How to Code: Simple Data
Institution: University of British Columbia (edX)
Date: April 25, 2017 - May 23, 2017
Bio: A little over a year back, I took part in the course Systematic Program Design - Part 1 and had intended to visit the 2nd and 3rd parts of the course later. Since then, the series was condensed into two parts and made part of a Software Development MicroMasters program. Even though a lot of it is the same exact material, it was good to review the material before progressing a little further into the advance material.
To recap, How to Code: Simple Data is a course more about software architecture then it is about teaching basic programming. It lays out a systematic approach of using design templates and methodology to simplify the process of making large scale or complicated programs. Data design is used to dictate the form of functions, the world design is used to create the function stubs ahead of time, and test driven development is then used to complete individual functions.
Most of the lectures involve the Instructor walking through the design process with various examples, introducing new concepts as the material progresses. Students are tasked with programming along with the instructor so that they get used to working through the design methodology. The course also provides a large number of example programs for the students to work through themselves.
All of this is done using the DrRacket editor and the Beginning Student Language. The Beginning Student Language will be pretty basic for experienced programmers, and was a little frustrating at first. They don't use classes, arrays, or even for loops at this point in the class.
In fact, the method they use for list/arrays is one of the most awkward implementations I have ever seen. It is effectively a series of nested compound data of the form: (cons Data (cons Data (cons Data (cons Data empty)))) for as many layers deep as you have items in the list.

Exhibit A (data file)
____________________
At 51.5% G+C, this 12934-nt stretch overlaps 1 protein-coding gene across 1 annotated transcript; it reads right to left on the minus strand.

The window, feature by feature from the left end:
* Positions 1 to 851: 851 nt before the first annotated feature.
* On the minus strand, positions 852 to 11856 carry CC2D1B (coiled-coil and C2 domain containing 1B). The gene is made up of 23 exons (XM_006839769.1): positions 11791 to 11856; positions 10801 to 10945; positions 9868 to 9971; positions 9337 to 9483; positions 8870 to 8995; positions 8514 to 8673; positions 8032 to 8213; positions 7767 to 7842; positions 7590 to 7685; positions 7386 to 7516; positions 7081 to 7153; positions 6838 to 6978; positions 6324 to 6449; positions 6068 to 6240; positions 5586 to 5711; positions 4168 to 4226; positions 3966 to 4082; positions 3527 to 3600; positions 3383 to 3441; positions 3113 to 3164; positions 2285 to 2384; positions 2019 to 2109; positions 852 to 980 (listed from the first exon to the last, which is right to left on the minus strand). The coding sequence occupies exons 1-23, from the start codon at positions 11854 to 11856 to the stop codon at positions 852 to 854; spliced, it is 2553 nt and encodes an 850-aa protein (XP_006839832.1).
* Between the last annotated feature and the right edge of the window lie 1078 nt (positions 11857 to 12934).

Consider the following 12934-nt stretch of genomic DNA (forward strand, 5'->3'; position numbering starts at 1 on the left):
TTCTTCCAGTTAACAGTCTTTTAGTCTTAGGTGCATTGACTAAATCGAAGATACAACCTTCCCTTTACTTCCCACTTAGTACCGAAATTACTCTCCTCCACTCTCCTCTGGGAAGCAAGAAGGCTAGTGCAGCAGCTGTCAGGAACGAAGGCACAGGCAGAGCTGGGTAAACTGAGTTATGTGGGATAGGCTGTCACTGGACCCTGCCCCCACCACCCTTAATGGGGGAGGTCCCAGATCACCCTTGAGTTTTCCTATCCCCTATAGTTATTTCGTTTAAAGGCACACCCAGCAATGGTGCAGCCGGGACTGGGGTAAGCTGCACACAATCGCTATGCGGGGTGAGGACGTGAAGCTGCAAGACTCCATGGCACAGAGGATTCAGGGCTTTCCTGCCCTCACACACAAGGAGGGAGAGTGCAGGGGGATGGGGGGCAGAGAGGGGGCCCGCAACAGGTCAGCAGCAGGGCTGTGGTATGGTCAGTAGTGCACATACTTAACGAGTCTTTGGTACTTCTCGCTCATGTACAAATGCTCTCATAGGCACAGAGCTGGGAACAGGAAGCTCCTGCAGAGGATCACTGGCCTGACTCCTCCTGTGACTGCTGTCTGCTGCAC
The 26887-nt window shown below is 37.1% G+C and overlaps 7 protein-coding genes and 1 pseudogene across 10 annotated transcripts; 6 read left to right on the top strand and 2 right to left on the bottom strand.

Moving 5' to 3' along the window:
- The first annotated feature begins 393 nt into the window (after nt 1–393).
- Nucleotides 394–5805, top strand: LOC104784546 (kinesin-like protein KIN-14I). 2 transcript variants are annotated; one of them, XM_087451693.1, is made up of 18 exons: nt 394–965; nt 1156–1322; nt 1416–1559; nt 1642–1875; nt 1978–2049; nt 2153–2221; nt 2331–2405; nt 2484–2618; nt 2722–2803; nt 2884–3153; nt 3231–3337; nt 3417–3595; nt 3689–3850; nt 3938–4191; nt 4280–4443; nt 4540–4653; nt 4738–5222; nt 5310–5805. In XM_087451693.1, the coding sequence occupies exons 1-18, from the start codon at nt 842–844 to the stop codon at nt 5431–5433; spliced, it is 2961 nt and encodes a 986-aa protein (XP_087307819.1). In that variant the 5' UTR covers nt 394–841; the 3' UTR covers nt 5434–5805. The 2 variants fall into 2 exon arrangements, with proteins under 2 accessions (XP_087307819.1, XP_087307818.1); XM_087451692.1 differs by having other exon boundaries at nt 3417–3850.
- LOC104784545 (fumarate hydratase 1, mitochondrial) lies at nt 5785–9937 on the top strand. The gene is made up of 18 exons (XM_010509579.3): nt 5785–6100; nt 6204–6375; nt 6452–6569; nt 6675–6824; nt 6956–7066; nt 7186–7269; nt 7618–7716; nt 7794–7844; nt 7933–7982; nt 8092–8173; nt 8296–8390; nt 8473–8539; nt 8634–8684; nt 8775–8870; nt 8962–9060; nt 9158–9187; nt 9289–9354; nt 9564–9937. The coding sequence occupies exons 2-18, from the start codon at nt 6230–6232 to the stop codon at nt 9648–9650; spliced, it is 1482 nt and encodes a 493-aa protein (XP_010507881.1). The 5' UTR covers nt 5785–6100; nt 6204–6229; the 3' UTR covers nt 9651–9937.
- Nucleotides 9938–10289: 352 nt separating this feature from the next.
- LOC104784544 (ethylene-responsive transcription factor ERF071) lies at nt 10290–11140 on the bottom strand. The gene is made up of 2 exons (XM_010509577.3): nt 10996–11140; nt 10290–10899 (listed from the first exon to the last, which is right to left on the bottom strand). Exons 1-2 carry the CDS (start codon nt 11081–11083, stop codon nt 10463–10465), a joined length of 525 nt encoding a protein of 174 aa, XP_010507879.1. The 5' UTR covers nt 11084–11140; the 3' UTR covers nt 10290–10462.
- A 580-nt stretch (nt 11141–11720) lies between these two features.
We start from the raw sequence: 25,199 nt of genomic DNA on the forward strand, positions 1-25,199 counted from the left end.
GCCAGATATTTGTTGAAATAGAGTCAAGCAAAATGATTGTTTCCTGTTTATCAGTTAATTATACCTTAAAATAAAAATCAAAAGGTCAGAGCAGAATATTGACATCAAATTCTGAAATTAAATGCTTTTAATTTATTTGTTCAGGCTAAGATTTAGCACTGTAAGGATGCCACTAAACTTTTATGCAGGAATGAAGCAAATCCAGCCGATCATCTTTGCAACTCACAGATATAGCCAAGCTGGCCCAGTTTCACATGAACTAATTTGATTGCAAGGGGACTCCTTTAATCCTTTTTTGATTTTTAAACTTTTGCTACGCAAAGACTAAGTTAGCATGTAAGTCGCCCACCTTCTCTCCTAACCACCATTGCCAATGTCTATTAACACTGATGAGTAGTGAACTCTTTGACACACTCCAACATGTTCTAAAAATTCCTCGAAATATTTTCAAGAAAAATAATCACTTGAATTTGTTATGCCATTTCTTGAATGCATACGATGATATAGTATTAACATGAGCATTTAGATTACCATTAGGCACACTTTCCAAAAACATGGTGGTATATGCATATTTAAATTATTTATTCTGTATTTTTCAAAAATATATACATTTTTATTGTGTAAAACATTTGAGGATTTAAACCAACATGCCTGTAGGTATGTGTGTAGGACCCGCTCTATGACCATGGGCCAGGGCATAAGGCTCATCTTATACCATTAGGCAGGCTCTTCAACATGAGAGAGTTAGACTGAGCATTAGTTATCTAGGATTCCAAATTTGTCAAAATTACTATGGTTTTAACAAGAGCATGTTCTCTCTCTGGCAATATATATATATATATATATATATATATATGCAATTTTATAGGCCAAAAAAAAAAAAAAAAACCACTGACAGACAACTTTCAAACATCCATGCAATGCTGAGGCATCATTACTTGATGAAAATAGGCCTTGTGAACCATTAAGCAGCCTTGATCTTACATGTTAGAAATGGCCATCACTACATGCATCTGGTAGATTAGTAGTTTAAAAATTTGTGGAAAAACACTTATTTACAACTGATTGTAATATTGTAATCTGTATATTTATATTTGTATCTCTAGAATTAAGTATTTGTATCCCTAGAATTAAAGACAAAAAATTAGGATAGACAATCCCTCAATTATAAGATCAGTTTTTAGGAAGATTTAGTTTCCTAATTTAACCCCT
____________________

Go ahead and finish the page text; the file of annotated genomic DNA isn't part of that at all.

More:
However it does serve a purpose. Instead of using for loops, the programs they use focus on recursive functions and self-reference. The nature of this data allows students to more easily visualize the structure of recursive programs, and complex programs in general. Which will probably become more relevant when they start introducing polymorphism and lambda functions.
Once they reached the last week of material, they did introduce a much more sane way to define list (list "data" "data" "data"), and upgraded from Beginning to Intermediate Student Language. So the limitations they put on the students early on seems intentional in a way that properly supports the material.
Still, it becomes increasingly clear that the strict methodology they teach in this course to template out programs will have to be changed once you switch to a different programing language or production environment. But the lessons you've learned in visualizing programs and taking a systematic approach to them will be a valuable tool in your kit going forward. I look forward to the next course in the series.
Accomplishments: The entirety of this course is self assessed and not all that strict in its grading. The final project involved using the design methodology to complete a simple version of the game Space invaders.